The future of Google Analytics
Google has been the king of web analytics since its inception. After the acquisition of Urchin, a leading web analytics provider, in 2005, Google built Google Analytics and never bothered to look back.
History of Google Analytics
Since 2012, Google has used a system called Universal Analytics or UA. It is the backbone of Google Analytics and offers a number of benefits. UA allows site owners to assign user IDs to track specific users across multiple platforms and even across devices.
It generates really rich customer data, allows offline behavior monitoring, and in 2016, through the use of AI, even allows users to make real-time monitoring. While these are great benefits for site users, there are many concerns about the privacy of site users. Google has always prided itself on being a socially conscious group and here they seem to be frustrated.
Fortunately, in 2020, Google Analytics 4 (GA4) was launched. This is a new backbone for Google Analytics and changes a few key issues about how Google does web analytics. Significantly included in the privacy section for Google’s social image.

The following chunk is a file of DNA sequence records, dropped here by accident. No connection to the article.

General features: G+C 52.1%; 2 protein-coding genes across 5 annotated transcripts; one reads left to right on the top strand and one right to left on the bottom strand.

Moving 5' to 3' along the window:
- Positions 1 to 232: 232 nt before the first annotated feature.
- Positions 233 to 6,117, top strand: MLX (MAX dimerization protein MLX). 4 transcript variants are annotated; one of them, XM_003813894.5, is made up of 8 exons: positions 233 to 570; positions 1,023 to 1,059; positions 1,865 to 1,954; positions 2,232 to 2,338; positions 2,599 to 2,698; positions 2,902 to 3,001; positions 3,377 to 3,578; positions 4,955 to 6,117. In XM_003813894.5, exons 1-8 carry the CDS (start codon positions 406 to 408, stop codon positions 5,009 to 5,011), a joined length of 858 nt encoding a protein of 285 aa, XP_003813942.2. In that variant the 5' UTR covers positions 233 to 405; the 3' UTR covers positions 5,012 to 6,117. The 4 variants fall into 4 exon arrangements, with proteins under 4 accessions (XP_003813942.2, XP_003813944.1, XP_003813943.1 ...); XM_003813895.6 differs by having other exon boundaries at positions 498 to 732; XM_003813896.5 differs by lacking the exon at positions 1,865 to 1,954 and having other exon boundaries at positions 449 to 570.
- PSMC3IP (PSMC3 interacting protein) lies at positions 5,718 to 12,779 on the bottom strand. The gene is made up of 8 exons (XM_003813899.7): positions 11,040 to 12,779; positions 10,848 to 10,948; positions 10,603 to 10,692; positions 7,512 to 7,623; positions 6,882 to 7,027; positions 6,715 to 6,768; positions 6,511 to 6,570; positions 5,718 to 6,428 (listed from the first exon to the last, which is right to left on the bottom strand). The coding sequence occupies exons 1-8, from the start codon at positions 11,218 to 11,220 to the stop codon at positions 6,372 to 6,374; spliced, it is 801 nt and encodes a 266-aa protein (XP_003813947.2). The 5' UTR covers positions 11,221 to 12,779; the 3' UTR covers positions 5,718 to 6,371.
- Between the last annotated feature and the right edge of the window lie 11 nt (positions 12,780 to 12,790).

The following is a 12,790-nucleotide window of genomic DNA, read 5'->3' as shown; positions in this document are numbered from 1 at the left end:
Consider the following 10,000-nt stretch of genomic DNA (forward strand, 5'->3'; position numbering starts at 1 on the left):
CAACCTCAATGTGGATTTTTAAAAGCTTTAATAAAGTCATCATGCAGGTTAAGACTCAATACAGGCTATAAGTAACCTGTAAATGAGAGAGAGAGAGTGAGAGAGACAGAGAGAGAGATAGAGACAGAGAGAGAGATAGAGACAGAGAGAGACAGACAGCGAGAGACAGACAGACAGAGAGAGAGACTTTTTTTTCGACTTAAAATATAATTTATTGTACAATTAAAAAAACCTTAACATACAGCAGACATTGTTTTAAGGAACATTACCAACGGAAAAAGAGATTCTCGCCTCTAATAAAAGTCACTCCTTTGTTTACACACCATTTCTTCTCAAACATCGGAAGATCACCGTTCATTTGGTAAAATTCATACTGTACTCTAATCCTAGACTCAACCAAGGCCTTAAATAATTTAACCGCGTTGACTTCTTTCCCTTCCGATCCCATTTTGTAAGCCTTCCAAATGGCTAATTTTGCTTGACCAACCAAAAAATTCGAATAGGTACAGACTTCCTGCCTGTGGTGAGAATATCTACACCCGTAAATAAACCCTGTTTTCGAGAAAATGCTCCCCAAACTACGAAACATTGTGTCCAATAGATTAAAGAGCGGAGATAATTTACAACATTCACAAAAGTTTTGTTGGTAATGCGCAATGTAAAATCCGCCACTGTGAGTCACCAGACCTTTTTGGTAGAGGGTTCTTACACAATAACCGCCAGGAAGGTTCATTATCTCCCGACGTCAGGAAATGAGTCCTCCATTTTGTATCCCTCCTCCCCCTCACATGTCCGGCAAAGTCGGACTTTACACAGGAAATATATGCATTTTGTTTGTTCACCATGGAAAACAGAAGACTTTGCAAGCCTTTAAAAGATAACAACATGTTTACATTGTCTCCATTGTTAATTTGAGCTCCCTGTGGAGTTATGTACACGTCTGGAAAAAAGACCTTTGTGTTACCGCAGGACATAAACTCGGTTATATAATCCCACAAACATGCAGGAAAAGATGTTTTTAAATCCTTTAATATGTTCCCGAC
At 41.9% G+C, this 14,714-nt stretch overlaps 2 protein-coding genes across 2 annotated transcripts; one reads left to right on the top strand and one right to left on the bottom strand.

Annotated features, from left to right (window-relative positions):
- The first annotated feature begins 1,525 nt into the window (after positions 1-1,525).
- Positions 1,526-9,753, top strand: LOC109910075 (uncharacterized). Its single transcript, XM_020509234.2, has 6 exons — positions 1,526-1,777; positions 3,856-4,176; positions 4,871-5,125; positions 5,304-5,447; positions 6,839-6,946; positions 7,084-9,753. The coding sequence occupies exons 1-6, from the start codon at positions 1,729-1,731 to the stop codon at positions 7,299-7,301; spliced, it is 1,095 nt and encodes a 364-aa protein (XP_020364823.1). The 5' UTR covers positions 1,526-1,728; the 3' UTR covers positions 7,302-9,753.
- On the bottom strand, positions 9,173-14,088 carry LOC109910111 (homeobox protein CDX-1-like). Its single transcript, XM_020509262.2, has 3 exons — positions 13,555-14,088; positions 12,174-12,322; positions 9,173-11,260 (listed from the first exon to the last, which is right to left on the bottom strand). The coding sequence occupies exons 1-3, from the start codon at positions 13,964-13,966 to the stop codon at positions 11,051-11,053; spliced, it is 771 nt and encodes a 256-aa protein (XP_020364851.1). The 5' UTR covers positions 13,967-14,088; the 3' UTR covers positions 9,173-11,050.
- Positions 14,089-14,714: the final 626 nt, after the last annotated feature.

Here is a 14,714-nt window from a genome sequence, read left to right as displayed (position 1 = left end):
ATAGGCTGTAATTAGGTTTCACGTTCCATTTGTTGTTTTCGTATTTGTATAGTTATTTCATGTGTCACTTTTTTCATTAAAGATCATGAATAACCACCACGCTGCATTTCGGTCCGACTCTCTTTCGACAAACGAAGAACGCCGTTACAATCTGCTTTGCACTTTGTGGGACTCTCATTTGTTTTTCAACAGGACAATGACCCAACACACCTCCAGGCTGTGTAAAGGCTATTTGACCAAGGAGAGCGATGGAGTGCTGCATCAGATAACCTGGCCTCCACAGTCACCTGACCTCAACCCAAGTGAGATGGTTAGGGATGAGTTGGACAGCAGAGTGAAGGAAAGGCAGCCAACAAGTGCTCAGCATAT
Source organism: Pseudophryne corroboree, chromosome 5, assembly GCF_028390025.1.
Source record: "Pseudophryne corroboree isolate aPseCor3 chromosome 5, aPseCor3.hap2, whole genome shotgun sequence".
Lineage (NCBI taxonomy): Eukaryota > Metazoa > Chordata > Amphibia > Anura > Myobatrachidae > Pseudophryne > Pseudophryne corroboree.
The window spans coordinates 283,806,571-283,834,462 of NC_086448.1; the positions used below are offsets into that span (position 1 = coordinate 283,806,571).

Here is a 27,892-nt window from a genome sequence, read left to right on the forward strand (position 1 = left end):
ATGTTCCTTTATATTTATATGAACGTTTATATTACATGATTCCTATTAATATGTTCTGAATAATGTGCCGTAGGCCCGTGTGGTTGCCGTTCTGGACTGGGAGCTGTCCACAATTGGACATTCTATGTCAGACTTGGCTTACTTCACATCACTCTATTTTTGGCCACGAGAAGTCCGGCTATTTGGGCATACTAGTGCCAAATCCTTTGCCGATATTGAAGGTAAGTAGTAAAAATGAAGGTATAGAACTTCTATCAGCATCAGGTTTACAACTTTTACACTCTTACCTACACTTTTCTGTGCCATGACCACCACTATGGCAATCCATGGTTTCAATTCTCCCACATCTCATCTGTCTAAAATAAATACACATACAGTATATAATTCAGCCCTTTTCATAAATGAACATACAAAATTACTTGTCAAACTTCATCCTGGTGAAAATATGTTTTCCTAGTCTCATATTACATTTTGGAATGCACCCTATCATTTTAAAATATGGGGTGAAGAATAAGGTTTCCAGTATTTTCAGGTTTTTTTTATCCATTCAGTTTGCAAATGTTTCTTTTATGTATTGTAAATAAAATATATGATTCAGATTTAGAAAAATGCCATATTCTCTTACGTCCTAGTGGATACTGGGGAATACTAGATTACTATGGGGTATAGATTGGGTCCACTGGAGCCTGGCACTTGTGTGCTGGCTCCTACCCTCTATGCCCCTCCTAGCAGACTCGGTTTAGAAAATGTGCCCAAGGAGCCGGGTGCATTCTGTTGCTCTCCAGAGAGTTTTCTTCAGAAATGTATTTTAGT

The G4A actually tracks more, and more detailed and compact data, although it makes it much harder for sites to give users the information they want. Google now also offers a consent mode that will further reduce the types of data that GA4 can track.
The G4A is fully compliant with the EU General Data Protection Regulation (GDPR), the criteria behind web analytics privacy that the UA has failed to meet, which has been a major concern for the past few years.
All of this represents a positive change in how Google manages web analytics By July 1, 2023, UA will be phased out and replaced by GA4. This means that all existing site owners need to make the transition in time, something that takes some preparation and time. Yet, regardless of the user’s disadvantages, GA4 is the technological and social future of web analytics.